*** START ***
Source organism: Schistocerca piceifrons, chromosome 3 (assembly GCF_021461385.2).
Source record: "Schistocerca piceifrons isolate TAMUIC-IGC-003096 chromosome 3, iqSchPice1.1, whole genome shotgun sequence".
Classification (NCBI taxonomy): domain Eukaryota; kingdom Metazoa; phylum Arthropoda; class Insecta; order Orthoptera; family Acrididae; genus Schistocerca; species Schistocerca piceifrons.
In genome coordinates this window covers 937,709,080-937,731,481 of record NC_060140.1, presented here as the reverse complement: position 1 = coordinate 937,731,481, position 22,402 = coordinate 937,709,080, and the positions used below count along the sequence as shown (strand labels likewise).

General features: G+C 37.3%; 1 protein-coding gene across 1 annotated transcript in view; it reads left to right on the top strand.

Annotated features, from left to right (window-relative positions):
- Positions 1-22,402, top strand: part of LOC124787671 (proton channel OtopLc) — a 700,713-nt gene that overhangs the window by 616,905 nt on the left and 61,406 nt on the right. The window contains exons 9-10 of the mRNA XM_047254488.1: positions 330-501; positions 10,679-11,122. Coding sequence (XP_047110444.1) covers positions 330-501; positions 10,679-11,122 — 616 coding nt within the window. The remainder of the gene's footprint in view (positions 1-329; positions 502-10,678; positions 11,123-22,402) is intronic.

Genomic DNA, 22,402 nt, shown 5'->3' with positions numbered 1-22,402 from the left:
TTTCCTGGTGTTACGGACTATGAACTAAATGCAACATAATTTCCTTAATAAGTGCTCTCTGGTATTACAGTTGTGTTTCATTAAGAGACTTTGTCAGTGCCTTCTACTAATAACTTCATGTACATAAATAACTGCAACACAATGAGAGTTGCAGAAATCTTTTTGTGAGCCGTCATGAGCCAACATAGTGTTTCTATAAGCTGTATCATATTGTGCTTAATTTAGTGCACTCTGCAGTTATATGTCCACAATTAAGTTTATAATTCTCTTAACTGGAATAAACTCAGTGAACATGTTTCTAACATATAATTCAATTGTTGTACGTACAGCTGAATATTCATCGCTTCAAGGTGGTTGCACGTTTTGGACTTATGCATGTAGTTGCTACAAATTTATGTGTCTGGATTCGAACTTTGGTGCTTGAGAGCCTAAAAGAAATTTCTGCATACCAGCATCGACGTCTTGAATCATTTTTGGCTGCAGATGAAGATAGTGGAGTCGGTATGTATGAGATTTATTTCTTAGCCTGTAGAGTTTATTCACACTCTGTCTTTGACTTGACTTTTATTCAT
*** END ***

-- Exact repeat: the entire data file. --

Source organism: Schistocerca piceifrons, chromosome 3 (assembly GCF_021461385.2).
Source record: "Schistocerca piceifrons isolate TAMUIC-IGC-003096 chromosome 3, iqSchPice1.1, whole genome shotgun sequence".
Classification (NCBI taxonomy): domain Eukaryota; kingdom Metazoa; phylum Arthropoda; class Insecta; order Orthoptera; family Acrididae; genus Schistocerca; species Schistocerca piceifrons.
In genome coordinates this window covers 937,709,080-937,731,481 of record NC_060140.1, presented here as the reverse complement: position 1 = coordinate 937,731,481, position 22,402 = coordinate 937,709,080, and the positions used below count along the sequence as shown (strand labels likewise).

General features: G+C 37.3%; 1 protein-coding gene across 1 annotated transcript in view; it reads left to right on the top strand.

Annotated features, from left to right (window-relative positions):
- Positions 1-22,402, top strand: part of LOC124787671 (proton channel OtopLc) — a 700,713-nt gene that overhangs the window by 616,905 nt on the left and 61,406 nt on the right. The window contains exons 9-10 of the mRNA XM_047254488.1: positions 330-501; positions 10,679-11,122. Coding sequence (XP_047110444.1) covers positions 330-501; positions 10,679-11,122 — 616 coding nt within the window. The remainder of the gene's footprint in view (positions 1-329; positions 502-10,678; positions 11,123-22,402) is intronic.

Genomic DNA, 22,402 nt, shown 5'->3' with positions numbered 1-22,402 from the left:
TTTCCTGGTGTTACGGACTATGAACTAAATGCAACATAATTTCCTTAATAAGTGCTCTCTGGTATTACAGTTGTGTTTCATTAAGAGACTTTGTCAGTGCCTTCTACTAATAACTTCATGTACATAAATAACTGCAACACAATGAGAGTTGCAGAAATCTTTTTGTGAGCCGTCATGAGCCAACATAGTGTTTCTATAAGCTGTATCATATTGTGCTTAATTTAGTGCACTCTGCAGTTATATGTCCACAATTAAGTTTATAATTCTCTTAACTGGAATAAACTCAGTGAACATGTTTCTAACATATAATTCAATTGTTGTACGTACAGCTGAATATTCATCGCTTCAAGGTGGTTGCACGTTTTGGACTTATGCATGTAGTTGCTACAAATTTATGTGTCTGGATTCGAACTTTGGTGCTTGAGAGCCTAAAAGAAATTTCTGCATACCAGCATCGACGTCTTGAATCATTTTTGGCTGCAGATGAAGATAGTGGAGTCGGTATGTATGAGATTTATTTCTTAGCCTGTAGAGTTTATTCACACTCTGTCTTTGACTTGACTTTTATTCAT